Nearly all of Act III is devoted to Anya’s experiences in chronological order, from “Wild Side,” her ode to foot fetishism (“How I broke into the market”) to “CBT,” which we can only assume stands for Cognitive Behavioral Therapy since the act centers around a horrifying “near death experience,” and finally to “Home” which brings us up to the point when Anya had finally mastered the healthy, healing aspects of my sexuality.”

But there’s a fine line between homage and exploitation. Originally, Anya was not going to “out herself,” she said, until she was called out for veering dangerously close to cultural appropriation, and realized that the only way was to be perfectly honest and inclusive the whole way through. “I found out that the best way to do a show about sex workers’ rights was to go directly to my community”– including people Anya has been “very close with” over the years and others from her past who she reconnected with. “A lot of artists and performers in my circle have experience with this kind of work.”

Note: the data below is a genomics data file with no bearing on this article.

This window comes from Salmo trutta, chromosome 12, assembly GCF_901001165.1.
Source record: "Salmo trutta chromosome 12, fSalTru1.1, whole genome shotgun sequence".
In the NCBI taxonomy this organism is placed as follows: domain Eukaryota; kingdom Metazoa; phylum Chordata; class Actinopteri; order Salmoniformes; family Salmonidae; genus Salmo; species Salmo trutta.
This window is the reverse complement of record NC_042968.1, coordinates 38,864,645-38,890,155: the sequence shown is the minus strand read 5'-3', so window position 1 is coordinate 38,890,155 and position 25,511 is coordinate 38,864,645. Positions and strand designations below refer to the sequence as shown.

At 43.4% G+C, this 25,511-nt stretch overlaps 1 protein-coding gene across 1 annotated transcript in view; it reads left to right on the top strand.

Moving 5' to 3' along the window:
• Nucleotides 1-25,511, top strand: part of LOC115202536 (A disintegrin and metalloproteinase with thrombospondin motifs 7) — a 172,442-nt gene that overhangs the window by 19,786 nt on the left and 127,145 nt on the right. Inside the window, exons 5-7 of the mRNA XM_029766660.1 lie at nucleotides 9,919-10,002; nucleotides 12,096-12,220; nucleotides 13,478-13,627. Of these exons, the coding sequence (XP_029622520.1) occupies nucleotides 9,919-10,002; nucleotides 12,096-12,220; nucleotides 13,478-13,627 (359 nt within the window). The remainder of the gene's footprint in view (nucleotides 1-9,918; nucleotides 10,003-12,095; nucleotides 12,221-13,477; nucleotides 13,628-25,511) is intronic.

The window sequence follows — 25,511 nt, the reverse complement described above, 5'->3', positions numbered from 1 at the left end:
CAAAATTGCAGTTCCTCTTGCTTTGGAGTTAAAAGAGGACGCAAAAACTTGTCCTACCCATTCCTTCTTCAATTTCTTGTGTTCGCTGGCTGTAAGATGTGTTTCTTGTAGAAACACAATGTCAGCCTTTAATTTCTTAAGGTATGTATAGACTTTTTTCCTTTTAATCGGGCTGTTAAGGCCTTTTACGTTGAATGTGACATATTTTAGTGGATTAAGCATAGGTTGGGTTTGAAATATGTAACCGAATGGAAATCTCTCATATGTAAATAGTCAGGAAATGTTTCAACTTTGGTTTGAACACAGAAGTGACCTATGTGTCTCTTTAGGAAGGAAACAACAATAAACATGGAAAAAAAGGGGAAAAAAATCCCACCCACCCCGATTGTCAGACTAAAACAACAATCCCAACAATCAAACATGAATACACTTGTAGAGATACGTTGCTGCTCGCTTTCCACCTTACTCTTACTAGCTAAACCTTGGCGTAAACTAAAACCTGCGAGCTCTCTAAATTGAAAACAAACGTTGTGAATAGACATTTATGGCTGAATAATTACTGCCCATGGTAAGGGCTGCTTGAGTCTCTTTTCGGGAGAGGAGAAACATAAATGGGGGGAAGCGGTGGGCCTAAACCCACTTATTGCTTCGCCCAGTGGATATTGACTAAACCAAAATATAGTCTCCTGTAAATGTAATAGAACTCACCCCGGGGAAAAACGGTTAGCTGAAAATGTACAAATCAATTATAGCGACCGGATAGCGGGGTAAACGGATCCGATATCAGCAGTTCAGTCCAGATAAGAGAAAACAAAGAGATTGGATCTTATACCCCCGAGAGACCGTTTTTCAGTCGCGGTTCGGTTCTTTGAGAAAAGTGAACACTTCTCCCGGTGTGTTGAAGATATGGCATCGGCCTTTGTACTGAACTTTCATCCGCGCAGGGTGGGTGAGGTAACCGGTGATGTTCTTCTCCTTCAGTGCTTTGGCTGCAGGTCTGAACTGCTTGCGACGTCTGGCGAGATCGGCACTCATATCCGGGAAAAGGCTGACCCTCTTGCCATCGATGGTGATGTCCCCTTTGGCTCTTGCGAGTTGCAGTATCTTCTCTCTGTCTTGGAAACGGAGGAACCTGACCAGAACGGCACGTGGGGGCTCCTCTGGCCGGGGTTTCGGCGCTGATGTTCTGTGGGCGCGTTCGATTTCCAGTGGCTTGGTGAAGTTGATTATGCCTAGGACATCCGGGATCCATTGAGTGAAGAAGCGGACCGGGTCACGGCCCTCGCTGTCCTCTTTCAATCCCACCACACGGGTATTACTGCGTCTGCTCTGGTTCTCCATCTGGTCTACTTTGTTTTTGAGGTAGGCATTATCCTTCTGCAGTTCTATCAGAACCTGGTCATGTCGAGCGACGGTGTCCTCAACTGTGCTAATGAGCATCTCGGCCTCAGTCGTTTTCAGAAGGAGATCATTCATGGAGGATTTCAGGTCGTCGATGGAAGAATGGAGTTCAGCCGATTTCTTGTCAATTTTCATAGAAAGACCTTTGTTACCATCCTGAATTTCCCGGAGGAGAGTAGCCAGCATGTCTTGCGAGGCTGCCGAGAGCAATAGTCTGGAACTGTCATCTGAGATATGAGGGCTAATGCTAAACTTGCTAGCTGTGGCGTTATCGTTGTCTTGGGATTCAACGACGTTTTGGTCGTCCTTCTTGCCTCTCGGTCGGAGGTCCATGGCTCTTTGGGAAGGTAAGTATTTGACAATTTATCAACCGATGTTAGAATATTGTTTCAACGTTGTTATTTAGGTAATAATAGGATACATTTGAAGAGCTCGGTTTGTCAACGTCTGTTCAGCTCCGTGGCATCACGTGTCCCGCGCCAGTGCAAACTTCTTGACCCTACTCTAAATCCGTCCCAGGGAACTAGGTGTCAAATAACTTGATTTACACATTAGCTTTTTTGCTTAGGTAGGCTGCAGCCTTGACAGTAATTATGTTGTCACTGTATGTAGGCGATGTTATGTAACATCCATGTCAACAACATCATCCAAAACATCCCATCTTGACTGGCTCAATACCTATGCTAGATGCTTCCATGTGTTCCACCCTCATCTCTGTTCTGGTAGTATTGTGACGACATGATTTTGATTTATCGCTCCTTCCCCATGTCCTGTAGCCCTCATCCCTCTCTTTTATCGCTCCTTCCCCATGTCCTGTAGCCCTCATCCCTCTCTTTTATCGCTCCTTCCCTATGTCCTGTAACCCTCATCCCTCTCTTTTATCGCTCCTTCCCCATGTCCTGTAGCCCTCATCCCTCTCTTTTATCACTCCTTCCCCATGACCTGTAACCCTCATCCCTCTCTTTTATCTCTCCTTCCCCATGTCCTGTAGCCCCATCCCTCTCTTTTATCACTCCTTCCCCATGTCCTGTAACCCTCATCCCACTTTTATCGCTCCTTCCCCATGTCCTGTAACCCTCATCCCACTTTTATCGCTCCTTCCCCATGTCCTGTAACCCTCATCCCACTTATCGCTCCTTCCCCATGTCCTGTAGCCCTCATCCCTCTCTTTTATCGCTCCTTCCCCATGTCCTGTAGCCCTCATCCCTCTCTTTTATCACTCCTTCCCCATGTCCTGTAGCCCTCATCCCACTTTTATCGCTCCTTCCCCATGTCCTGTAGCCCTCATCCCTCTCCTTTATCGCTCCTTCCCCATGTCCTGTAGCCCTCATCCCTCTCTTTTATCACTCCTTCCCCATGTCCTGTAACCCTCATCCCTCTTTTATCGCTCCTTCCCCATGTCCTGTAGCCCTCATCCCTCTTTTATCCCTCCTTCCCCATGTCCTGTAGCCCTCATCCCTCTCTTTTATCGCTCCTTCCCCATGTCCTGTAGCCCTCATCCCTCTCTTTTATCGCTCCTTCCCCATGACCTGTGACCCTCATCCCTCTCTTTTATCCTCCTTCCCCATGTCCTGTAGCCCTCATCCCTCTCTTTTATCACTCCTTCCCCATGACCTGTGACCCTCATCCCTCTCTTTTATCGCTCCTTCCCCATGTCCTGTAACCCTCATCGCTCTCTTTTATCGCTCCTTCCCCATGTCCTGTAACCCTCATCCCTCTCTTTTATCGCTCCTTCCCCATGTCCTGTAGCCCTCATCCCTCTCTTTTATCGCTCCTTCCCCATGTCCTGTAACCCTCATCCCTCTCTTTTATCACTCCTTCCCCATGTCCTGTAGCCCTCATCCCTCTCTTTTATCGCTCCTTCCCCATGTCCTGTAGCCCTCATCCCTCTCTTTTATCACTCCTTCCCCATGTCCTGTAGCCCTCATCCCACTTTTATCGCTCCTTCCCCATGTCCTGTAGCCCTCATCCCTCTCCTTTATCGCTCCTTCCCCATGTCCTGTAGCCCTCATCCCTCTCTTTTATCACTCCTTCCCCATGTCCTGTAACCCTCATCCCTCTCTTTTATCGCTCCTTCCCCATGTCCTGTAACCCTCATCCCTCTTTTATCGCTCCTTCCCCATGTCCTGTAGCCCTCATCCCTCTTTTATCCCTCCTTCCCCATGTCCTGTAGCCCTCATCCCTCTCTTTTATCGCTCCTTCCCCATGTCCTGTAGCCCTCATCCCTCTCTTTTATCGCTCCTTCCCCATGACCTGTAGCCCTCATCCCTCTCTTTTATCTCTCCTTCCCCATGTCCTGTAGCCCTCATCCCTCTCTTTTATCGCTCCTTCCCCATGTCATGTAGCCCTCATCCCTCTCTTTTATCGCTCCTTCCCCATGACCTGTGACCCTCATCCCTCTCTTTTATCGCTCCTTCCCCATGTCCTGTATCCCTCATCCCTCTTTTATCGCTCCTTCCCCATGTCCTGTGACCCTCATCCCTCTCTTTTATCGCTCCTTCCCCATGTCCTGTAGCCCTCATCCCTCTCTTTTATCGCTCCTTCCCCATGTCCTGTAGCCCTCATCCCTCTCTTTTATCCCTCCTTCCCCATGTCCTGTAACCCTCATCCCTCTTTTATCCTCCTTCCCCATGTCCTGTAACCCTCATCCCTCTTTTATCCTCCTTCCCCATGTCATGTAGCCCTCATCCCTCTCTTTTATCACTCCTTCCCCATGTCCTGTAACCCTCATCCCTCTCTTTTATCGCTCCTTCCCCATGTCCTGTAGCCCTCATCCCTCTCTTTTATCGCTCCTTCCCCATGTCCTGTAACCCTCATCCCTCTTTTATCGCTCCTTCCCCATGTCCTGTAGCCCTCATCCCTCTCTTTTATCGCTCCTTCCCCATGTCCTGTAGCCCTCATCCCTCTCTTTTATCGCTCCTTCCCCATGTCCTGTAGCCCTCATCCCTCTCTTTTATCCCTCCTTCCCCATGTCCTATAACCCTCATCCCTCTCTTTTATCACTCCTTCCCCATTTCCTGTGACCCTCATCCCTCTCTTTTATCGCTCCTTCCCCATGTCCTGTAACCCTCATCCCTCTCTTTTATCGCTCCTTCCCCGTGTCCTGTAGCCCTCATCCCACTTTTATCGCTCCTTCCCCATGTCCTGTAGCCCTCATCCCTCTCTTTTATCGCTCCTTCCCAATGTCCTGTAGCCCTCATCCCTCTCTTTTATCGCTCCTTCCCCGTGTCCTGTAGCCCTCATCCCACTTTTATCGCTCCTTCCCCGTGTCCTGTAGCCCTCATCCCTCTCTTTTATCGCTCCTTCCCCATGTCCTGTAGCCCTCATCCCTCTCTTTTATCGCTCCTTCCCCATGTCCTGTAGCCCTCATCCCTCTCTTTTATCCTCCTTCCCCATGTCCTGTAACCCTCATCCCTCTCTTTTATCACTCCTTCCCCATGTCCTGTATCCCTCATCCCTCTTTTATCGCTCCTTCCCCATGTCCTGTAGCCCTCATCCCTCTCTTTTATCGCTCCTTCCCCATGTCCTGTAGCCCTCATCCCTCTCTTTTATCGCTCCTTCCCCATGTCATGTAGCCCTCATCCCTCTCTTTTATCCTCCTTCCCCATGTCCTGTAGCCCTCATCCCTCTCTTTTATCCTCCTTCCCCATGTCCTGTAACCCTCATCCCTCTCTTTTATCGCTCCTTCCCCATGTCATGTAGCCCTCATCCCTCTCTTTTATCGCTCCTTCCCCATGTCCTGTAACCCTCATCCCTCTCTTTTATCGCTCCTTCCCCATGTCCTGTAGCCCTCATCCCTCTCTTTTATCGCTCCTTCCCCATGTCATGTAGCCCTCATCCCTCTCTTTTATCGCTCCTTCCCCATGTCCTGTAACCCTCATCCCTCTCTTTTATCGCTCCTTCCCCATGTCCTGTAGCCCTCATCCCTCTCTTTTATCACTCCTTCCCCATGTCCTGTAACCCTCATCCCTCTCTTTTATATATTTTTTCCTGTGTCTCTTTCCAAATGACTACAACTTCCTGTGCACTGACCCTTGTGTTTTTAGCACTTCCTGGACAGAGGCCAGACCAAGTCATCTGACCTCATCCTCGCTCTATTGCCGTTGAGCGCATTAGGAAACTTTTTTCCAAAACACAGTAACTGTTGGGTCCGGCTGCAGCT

(Photo courtesy of House of Yes)

As a result, the first two acts are made up of composite characters, many of whom are also played by actors with sex-work experience. Instead of smoothing everything over, Anya embraced individual experiences and paradox. “I didn’t want it to be too dark, or like, ‘If you do sex work, you end up in this bad situation,'” she said. “Even though you do, and there was a darkness to it. And you have to recognize the darkness– you have to be very careful and you have to be smart.”

Just like Anya’s view of the vocation itself, Dirty Panties swings from euphoric highs to terrifying cliff-danglers. And by switching up the performers, mediums, even styles, the performance maintains an intense energy throughout. There was the impressive athleticism of the boysome threesome in Act II’s “Tribe”–all glistening skin, sliding up and down the giant pole, a shared item along with matching tiny bikini bottoms that, if sewn together, would barely be enough for a single regular-sized loin cloth. They flipped around and on top of one another like fish twins “accidentally” depositing egg sacs in their brothers’ gills. (My only notes for this bit are “INSANE!!!!”)